Raising Grandchildren: Doing It Differently The Second Time Around

Raising Grandchildren: Doing It Differently The Second Time Around:

5 Things You Thought You Would NEVER Do

happy grandma with grandson embracing outdoorOne of the grandest joys of being a grandparent is the opportunity to take a different approach at caretaking than you did with your own children.  This can help create that uniquely magical relationship with your grandkids (as your own children look on in utter astonishment) because bedtimes become a little later, popcorn can be eaten on the couch, and punishments in general are less severe.  You may find yourself indulging them in ways that astonish even you!

The other side of doing things a second time around, however, is that you have never been through grandparenthood before.  Just like being a new parent, this is uncharted territory with an entirely new set of challenges.  Here are five things you thought you would NEVER do – for better or worse – and some tips for doing them gracefully.

  • Have a messy house.  Just when you were getting used to being able to leave a room looking nice and it still looking nice the next day and the next…enter grandkids.  It is remarkable the havoc that those little balls of energy can wreak in under five minutes in your living room.  And just when you’ve picked up the last block or baby doll shoe, you turn around and you’re back where you started.

 

Although it may be difficult to resist, try to just let the mess be until play time is over.  At this point in life, your friends are your friends, and if they pop by while the toy tornados are creating paths of destruction, they will smile and be happy that you are getting to spend time with your grandkids.  They may even pull up a chair and watch the show!  If your grandchild or grandchildren are old enough to understand (it’s always good to start early), tell them that you cannot move on to the next activity until they clean up the mess.  It is also a good idea to have a place for each toy or sets of items so that they know where to put them.

 

I don’t know about you, but I sometimes wish that I could go back and tell my younger self to let the house go a little because when I sit and think about things I would have done differently as a parent, cleaning more just isn’t one of them.  So, let’s take our own advice now and teach our grandchildren to be responsible and respectful with their messes but also to have a good time making them!

 

  • Go crazy buying Christmas gifts!  There are countless ways in which we can let our grandchildren know that we love them – taking the time to play a game, reading a book, or doing a project with them.  We can snuggle up and watch a movie, take care of them when they are sick, and cheer in the stands during a soccer game.  But Christmas is the one time of year when we can wholeheartedly, unabashedly shower them with tangible representations of our love.  In addition, every item we see on TV or in the store we think, “He/she would just LOVE that.  How can I NOT get it?”  Or, “Just this one more little thing.”  Then, when we go to organize all the gifts that we are going to give to friends and family, we discover a grossly disproportionate pile that belongs to the smallest people we know.  How did this happen?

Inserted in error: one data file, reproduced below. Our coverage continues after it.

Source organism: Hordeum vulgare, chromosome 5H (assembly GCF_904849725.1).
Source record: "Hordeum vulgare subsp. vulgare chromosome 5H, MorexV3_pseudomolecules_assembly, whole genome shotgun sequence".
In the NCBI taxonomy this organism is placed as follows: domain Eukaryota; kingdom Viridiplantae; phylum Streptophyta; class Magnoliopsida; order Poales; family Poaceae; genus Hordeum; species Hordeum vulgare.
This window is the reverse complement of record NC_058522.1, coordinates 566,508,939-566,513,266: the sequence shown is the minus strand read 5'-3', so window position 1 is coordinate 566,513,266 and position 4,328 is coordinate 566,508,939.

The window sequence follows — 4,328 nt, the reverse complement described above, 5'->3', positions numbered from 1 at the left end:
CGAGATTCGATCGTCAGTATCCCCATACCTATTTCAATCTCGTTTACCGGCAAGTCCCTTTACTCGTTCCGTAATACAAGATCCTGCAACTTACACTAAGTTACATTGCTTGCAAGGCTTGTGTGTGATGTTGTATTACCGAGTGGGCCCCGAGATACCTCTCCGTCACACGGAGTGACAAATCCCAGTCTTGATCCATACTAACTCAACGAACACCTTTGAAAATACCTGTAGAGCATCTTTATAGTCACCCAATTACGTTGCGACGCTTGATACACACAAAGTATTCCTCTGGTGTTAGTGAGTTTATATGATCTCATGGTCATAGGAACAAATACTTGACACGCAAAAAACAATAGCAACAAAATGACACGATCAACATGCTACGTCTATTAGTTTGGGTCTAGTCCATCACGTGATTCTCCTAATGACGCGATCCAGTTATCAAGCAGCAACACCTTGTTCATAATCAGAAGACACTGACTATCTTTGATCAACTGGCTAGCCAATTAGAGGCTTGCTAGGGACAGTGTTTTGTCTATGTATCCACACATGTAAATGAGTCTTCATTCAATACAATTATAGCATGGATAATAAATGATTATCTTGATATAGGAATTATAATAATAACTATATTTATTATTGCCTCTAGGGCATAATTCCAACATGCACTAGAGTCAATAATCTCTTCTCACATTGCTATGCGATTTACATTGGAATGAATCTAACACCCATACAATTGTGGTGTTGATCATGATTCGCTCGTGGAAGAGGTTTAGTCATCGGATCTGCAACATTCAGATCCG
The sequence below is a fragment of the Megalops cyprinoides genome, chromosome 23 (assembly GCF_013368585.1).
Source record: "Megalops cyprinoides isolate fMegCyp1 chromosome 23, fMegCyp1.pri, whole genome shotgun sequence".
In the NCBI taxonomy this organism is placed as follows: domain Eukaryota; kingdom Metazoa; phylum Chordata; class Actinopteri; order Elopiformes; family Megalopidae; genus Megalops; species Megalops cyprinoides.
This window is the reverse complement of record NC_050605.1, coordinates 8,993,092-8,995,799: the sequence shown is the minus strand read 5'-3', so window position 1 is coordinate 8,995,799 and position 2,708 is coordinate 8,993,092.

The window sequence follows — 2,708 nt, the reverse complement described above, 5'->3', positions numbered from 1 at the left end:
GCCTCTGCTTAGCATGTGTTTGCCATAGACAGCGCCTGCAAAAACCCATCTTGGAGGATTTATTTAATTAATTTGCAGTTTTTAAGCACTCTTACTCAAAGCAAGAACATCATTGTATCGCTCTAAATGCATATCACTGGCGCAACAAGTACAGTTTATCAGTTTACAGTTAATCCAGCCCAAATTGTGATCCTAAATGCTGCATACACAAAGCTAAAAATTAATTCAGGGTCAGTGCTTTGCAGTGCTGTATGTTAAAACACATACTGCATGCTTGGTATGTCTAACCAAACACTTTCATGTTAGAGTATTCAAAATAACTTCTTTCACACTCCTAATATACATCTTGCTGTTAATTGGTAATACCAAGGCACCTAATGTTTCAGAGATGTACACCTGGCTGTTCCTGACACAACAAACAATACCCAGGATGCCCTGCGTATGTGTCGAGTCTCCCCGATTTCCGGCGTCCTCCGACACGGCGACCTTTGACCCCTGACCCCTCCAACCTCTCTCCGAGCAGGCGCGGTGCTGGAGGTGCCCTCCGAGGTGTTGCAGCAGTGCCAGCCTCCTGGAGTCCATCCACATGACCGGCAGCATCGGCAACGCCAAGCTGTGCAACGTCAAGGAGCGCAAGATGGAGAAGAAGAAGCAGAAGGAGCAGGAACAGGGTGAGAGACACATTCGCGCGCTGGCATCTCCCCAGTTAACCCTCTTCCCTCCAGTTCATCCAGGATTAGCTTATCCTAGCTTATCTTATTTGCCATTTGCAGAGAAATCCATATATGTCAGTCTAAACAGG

For starters, some of us are in a different financial situation than we were as young parents.  We may have more to spend and fewer demands on our finances in general.  Or, we are not in a solid economic position but still feel the need to overspend on the grandkids at this special and sentimental time of year.  Either way, it is easy to stumble into the pitfall of overdoing it.

 

One piece of advice is that gift giving to your grandkids can be a wonderful opportunity to teach them a lesson about “things.”  Many kids today get too much stuff on a regular basis and that has an enormous effect on how they view the world and their entitlement within it.  When giving them gifts, I recommend selecting a few fun or silly gifts and then one gift that is somehow significant – maybe it’s educational, practical or special between you and your grandchild.  Then, follow-up and make sure that he or she is taking care of that gift and using it or remembering it.  The fun gift brings immediate joy and satisfaction, but the significant gift is the one that they will remember.  Your grandchild may one day tell his or her own kids about getting art supplies, a winter coat, or a commemorative item every year from grandpa or grandma.  If you give them too much, the significant gift can get lost in the shuffle.

 

(Another thing to point out is that Christmas gift giving may be a time that you need to coordinate with the parents of your grandchild.  Christmas morning is a hugely special time in the life of a parent, and you do not want to diminish it by replicating or outdoing the efforts that your own children have spent much time thinking about and preparing for.  Also, you want to make sure that whatever gifts you are giving are age appropriate and acceptable by the child’s parents.)

 

  • Take hundreds (and hundreds) of pictures.  When I go back and look at the photo albums of my own children, the firstborn’s is full, and then the diminishing number of photos is directly in line with the birth order of the rest.  My fourth child is always indignant when flipping through her sparsely filled childhood photo book.  The reason for this injustice is simple; there just wasn’t any time to take pictures.  Also, we were living in a non-digital world where not only did I have to take fantastic photo-book worthy shots (on the first try), but then had to find the time to take the roll of film to the photo shop and then go back when the order was ready.  It’s a wonder I was able to put anything in those albums!